Guyana: AUM 28034, 3 (0mo/me, 3 gm), 26.8–33.3 mm SL, Potaro-Siparuni, Essequibo River basin, Potaro River, Tumatumari cataract, S bank below old hydroelectric plant, 5.36333, –59.00111; AUM 28139, 1 (0), 24.4 mm SL, Potaro-Siparuni, Essequibo River basin, Potaro River, Waratuk cataract, 5.25889, –59.40028; AUM 28184, 1 (1mo/me, 1gm), 37.1 mm SL, Potaro-Siparuni, Essequibo River basin, Potaro River and tributaries, at Tukeit cataract, 4.99889, –59.53889; AUM 35582, 7 (2mo, 1me), 26.4–29.1 mm SL, Cuyuni-Mazaruni (Region 7), Mazaruni River basin, Whitewater Creek 6.8 km SW Bartica, 6.378, –58.67374; AUM 36957, 12 (1mo/me, 8gm), 25.1–45.2 mm SL, Upper Demerara-Berbice (Region 10), Essequibo River basin, Essequibo River at Kurukupari, E bank, 4.66149, –58.67519; AUM 36958, 7 (0) 20.0–23.6 mm SL, Upper Takutu-Upper Essequibo (Region 9), Amazon River basin, Pirara River, tributary of the Ireng River, 3.5 km NNW Pirara, 3.6487, –59.68897; AUM 36959, 1 (1mo/me, 1gm), 34.6 mm SL, Upper Takutu-Upper Essequibo (Region 9), Amazon River basin, Moco-Moco River at Moco-Moco Hydro Power Station 18.8 km SE Lethem, 3.29672, –59.64466; AUM 36960, 5 (2mo/me, 2gm), 47.4–48.6 mm SL, Upper Demerara-Berbice (Region 10), Essequibo River basin, Essequibo River at Kurukupari, E bank, 4.66149, –58.67519; AUM 45273, 1 (0), 30.0 mm SL, Potaro-Siparuni (Region 8), Essequibo River basin, Essequibo River, side channel in rapids, 4.4215, –58.48623; AUM 45348, 1 (0), 23.7 mm SL, Potaro-Siparuni (Region 8), Essequibo River basin, Essequibo River, side channel in rapids, 4.4215, –58.48623; AUM 45371, 4 (0mo/me, 4gm), 23.8–27.0 mm SL, Potaro-Siparuni (Region 8), Essequibo River basin, Essequibo River, side channel in rapids, 4.4215, –58.48623; AUM 62834, 1 (0), Potaro-Siparuni (Region 8), Essequibo River basin, Kuribrong River, in rapids at Grass Shoals, 5.40791, –59.53179; AUM 62874, 7 (0mo, 4me, 4gm), 37.2–43.8 mm SL, Potaro-Siparuni (Region 8), Essequibo River basin, Kuribrong River, at Ram Sheep Rapids, 5.44236, –59.50201; AUM 62889, 1 (0), Potaro-Siparuni (Region 8), Essequibo River basin, Grass Falls Creek [Kiwikparu Creek], just upstream from mouth of Kuribrong River, 5.4065, –59.53361; AUM 62898, 76 (8mo, 6me, 24gm, 6cs), 41.7–56.5 mm SL, Potaro-Siparuni (Region 8), Essequibo River basin, Grass Falls Creek [Kiwikparu Creek], near top of falls, 5.40532, –59.5439; AUM 63165, 2 (0), 23.1–24.3 mm SL, Upper Takutu-Upper Essequibo (Region 9), Amazon River basin, Ireng River, 6.9 km WSW Karasabai, 4.01957, –59.6017; AUM 67037, 3 (2mo, 3me, 3gm, 1cs), 47.4–72.5 mm SL, Potaro-Siparuni (Region 8), Amazon River basin, Ireng River, at Orinduik Falls, between upper and lower falls, 4.72536, –60.03852, 2 January 2016; AUM 67142, 1 (1mo, 1me, 1gm), 106.9 mm SL, Potaro-Siparuni (Region 8), Amazon River basin, Ireng River, shoals at mouth of Monkey Creek, Kaibarupai, 5.04398, –59.97717, 9 January 2016; ROM 91332, 3 (0), Potaro-Siparuni (Region 8), Essequibo River basin, Sheetrock Creek at crossing of Wailang-Powis tractor trail, 5.47473, –59.43770; ROM 91410, 1 (0), Potaro-Siparuni (Region 8), Essequibo River basin, Mikobe Creek approximately 0.5 km upstream from mouth, at rapids beyond first rapid blocking upstream boat movement, 5.41396, –59.47025, October 201; ROM 110044, 2 (0), Potaro-Siparuni (Region 8), Essequibo River basin, Sheetrock Creek at crossing of road between Wailang and Mona Falls, 5.47494, –59.43769; ROM 101902, 1 (0), Cuyuni-Mazaruni (Region 7), Mazaruni River basin, no common locality given, 6.13585, –60.0745.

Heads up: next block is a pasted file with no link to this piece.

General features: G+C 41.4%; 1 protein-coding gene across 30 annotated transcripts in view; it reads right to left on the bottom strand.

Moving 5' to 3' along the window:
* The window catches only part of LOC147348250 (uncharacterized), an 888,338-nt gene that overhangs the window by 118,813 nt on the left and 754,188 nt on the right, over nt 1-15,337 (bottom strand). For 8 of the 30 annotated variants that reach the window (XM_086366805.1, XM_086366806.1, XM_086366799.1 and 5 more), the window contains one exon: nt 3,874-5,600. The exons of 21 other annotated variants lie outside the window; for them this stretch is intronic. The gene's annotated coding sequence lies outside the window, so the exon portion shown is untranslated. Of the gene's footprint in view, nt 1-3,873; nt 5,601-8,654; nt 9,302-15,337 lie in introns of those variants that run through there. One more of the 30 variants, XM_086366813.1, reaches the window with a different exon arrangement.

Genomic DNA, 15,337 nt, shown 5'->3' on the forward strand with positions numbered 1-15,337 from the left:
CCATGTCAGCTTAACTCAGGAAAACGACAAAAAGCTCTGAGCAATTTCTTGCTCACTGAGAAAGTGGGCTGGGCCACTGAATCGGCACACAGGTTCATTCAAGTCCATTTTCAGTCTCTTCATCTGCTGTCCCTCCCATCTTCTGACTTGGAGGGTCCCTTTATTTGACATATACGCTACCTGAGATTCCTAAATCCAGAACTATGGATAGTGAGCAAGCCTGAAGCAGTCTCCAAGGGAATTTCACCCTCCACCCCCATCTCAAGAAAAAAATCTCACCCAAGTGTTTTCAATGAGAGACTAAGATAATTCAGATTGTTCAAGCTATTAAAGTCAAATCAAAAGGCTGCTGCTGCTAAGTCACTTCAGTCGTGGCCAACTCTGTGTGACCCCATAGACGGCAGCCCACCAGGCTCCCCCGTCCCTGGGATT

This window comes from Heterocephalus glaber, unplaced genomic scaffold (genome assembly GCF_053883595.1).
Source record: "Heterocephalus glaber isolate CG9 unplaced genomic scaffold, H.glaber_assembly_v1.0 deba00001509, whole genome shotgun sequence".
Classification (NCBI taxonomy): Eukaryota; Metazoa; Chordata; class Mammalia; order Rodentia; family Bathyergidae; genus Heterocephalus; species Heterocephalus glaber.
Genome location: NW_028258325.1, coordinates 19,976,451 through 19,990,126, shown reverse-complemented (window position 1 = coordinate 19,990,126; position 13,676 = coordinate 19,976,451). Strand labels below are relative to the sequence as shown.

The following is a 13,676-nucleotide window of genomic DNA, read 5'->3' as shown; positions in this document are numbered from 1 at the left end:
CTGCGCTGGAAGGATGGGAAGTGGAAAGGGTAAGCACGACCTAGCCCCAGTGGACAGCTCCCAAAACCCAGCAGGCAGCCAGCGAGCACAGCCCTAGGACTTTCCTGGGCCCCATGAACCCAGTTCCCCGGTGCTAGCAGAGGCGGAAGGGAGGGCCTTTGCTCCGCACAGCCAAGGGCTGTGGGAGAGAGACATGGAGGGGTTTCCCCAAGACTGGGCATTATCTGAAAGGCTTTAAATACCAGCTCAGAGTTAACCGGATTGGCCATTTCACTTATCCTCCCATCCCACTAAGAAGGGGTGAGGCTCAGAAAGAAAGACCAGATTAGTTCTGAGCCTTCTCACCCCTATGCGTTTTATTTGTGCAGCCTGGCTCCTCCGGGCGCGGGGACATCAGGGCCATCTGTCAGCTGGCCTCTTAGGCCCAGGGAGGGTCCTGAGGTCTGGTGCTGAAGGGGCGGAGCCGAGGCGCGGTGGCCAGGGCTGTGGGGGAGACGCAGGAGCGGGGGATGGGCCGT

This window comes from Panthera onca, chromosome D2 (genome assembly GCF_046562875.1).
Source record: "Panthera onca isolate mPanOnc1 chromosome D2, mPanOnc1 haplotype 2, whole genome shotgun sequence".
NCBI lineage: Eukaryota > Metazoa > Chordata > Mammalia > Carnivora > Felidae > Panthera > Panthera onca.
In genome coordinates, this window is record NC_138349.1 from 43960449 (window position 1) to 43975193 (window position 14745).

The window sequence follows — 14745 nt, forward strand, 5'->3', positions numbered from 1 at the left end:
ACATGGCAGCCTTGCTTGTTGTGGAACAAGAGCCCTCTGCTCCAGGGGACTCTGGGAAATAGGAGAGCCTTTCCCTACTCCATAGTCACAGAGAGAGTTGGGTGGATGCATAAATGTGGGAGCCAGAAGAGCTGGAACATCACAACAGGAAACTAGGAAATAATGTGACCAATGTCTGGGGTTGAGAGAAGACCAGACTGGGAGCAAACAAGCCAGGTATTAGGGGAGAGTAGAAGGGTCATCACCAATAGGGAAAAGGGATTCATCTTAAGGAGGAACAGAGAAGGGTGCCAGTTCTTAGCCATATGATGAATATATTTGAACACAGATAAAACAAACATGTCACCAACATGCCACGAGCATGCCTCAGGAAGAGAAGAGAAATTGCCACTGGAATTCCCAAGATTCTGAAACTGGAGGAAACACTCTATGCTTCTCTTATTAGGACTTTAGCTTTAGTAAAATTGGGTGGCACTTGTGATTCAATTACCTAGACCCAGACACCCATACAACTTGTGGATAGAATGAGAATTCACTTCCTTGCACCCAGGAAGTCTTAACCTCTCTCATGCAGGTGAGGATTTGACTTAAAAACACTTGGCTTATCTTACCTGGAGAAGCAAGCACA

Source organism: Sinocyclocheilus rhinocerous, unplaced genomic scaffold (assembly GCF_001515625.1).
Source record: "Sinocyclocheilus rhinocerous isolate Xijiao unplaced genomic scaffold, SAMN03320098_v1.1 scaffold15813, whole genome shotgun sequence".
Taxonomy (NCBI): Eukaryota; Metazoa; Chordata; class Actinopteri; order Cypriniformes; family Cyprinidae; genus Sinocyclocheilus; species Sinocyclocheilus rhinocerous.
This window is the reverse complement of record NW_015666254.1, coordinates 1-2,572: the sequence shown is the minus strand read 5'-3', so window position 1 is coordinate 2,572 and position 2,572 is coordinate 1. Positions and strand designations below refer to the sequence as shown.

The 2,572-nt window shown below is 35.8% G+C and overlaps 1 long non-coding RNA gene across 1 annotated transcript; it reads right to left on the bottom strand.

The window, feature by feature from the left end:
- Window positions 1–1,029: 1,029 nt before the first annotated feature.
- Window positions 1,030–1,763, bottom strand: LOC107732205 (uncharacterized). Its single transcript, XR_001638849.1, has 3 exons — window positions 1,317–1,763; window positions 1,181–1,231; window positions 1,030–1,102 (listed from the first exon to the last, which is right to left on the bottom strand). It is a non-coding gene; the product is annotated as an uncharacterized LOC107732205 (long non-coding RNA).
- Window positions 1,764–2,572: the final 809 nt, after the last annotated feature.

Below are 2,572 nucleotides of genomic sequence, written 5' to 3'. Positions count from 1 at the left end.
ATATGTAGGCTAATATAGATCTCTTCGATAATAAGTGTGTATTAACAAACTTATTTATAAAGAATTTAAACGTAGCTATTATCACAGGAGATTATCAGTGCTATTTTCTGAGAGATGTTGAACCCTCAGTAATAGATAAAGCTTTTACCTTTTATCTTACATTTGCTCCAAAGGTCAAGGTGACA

Venezuela: AUM 39466, 1 (1mo, 1me, 1gm), 49.4 mm SL, Amazonas, Orinoco River basin, Río Ventuari, above Salto Tencua, 58 km ESE of San Juan de Manapiare, 5.04777, –65.61583; AMNH 91171, 21 (0mo/me, 10gm), Bolivar, Orinoco River basin, Río Carapo, at third rapids above camp along left bank, 5.71333, –63.53333 (coordinates per Armbruster and Taphorn, 2013).